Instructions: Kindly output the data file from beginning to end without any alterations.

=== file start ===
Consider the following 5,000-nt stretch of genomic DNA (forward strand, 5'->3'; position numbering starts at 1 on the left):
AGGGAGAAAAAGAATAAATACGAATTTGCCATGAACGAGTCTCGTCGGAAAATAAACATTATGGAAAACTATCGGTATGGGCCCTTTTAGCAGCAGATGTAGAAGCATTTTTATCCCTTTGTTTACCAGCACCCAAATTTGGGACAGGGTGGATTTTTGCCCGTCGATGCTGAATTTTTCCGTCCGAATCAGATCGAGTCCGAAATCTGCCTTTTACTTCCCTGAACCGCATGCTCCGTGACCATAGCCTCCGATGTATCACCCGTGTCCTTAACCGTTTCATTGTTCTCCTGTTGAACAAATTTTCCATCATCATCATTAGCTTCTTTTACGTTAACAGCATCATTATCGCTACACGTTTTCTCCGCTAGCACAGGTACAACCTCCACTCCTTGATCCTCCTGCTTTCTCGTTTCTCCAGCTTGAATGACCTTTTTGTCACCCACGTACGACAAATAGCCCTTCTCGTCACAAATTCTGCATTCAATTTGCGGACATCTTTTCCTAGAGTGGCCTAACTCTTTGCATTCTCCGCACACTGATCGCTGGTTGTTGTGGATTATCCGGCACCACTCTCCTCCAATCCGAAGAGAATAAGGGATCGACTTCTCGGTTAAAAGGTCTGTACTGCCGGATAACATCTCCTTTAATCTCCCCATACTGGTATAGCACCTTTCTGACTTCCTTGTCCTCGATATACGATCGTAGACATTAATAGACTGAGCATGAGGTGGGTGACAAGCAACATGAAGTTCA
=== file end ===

Consider the following 5,000-nt stretch of genomic DNA (forward strand, 5'->3'; position numbering starts at 1 on the left):
AGGGAGAAAAAGAATAAATACGAATTTGCCATGAACGAGTCTCGTCGGAAAATAAACATTATGGAAAACTATCGGTATGGGCCCTTTTAGCAGCAGATGTAGAAGCATTTTTATCCCTTTGTTTACCAGCACCCAAATTTGGGACAGGGTGGATTTTTGCCCGTCGATGCTGAATTTTTCCGTCCGAATCAGATCGAGTCCGAAATCTGCCTTTTACTTCCCTGAACCGCATGCTCCGTGACCATAGCCTCCGATGTATCACCCGTGTCCTTAACCGTTTCATTGTTCTCCTGTTGAACAAATTTTCCATCATCATCATTAGCTTCTTTTACGTTAACAGCATCATTATCGCTACACGTTTTCTCCGCTAGCACAGGTACAACCTCCACTCCTTGATCCTCCTGCTTTCTCGTTTCTCCAGCTTGAATGACCTTTTTGTCACCCACGTACGACAAATAGCCCTTCTCGTCACAAATTCTGCATTCAATTTGCGGACATCTTTTCCTAGAGTGGCCTAACTCTTTGCATTCTCCGCACACTGATCGCTGGTTGTTGTGGATTATCCGGCACCACTCTCCTCCAATCCGAAGAGAATAAGGGATCGACTTCTCGGTTAAAAGGTCTGTACTGCCGGATAACATCTCCTTTAATCTCCCCATACTGGTATAGCACCTTTCTGACTTCCTTGTCCTCGATATACGATCGTAGACATTAATAGACTGAGCATGAGGTGGGTGACAAGCAACATGAAGTTCA